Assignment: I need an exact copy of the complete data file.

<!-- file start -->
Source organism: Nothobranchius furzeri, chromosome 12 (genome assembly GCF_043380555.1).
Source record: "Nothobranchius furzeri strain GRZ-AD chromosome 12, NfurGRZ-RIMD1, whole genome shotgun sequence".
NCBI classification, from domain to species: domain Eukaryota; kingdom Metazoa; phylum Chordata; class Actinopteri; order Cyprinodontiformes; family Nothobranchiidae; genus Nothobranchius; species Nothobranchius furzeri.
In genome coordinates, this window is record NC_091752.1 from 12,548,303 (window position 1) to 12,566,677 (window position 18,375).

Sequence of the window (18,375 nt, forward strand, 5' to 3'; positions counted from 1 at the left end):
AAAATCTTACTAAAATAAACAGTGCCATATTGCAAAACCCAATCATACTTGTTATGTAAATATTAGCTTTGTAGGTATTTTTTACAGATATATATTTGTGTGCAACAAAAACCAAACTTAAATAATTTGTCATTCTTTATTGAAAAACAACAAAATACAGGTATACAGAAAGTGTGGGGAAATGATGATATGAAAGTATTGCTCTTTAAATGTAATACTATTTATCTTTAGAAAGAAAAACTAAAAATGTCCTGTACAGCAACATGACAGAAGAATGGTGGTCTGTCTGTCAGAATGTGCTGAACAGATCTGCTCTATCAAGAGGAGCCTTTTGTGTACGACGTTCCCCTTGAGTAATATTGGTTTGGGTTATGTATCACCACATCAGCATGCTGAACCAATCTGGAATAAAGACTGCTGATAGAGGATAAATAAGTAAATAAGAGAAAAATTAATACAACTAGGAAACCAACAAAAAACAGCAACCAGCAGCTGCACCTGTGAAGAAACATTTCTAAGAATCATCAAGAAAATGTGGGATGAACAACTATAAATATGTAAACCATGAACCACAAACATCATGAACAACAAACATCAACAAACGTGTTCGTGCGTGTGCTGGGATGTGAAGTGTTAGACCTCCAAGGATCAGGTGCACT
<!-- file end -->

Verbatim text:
Source organism: Nothobranchius furzeri, chromosome 12 (genome assembly GCF_043380555.1).
Source record: "Nothobranchius furzeri strain GRZ-AD chromosome 12, NfurGRZ-RIMD1, whole genome shotgun sequence".
NCBI classification, from domain to species: domain Eukaryota; kingdom Metazoa; phylum Chordata; class Actinopteri; order Cyprinodontiformes; family Nothobranchiidae; genus Nothobranchius; species Nothobranchius furzeri.
In genome coordinates, this window is record NC_091752.1 from 12,548,303 (window position 1) to 12,566,677 (window position 18,375).

Sequence of the window (18,375 nt, forward strand, 5' to 3'; positions counted from 1 at the left end):
AAAATCTTACTAAAATAAACAGTGCCATATTGCAAAACCCAATCATACTTGTTATGTAAATATTAGCTTTGTAGGTATTTTTTACAGATATATATTTGTGTGCAACAAAAACCAAACTTAAATAATTTGTCATTCTTTATTGAAAAACAACAAAATACAGGTATACAGAAAGTGTGGGGAAATGATGATATGAAAGTATTGCTCTTTAAATGTAATACTATTTATCTTTAGAAAGAAAAACTAAAAATGTCCTGTACAGCAACATGACAGAAGAATGGTGGTCTGTCTGTCAGAATGTGCTGAACAGATCTGCTCTATCAAGAGGAGCCTTTTGTGTACGACGTTCCCCTTGAGTAATATTGGTTTGGGTTATGTATCACCACATCAGCATGCTGAACCAATCTGGAATAAAGACTGCTGATAGAGGATAAATAAGTAAATAAGAGAAAAATTAATACAACTAGGAAACCAACAAAAAACAGCAACCAGCAGCTGCACCTGTGAAGAAACATTTCTAAGAATCATCAAGAAAATGTGGGATGAACAACTATAAATATGTAAACCATGAACCACAAACATCATGAACAACAAACATCAACAAACGTGTTCGTGCGTGTGCTGGGATGTGAAGTGTTAGACCTCCAAGGATCAGGTGCACT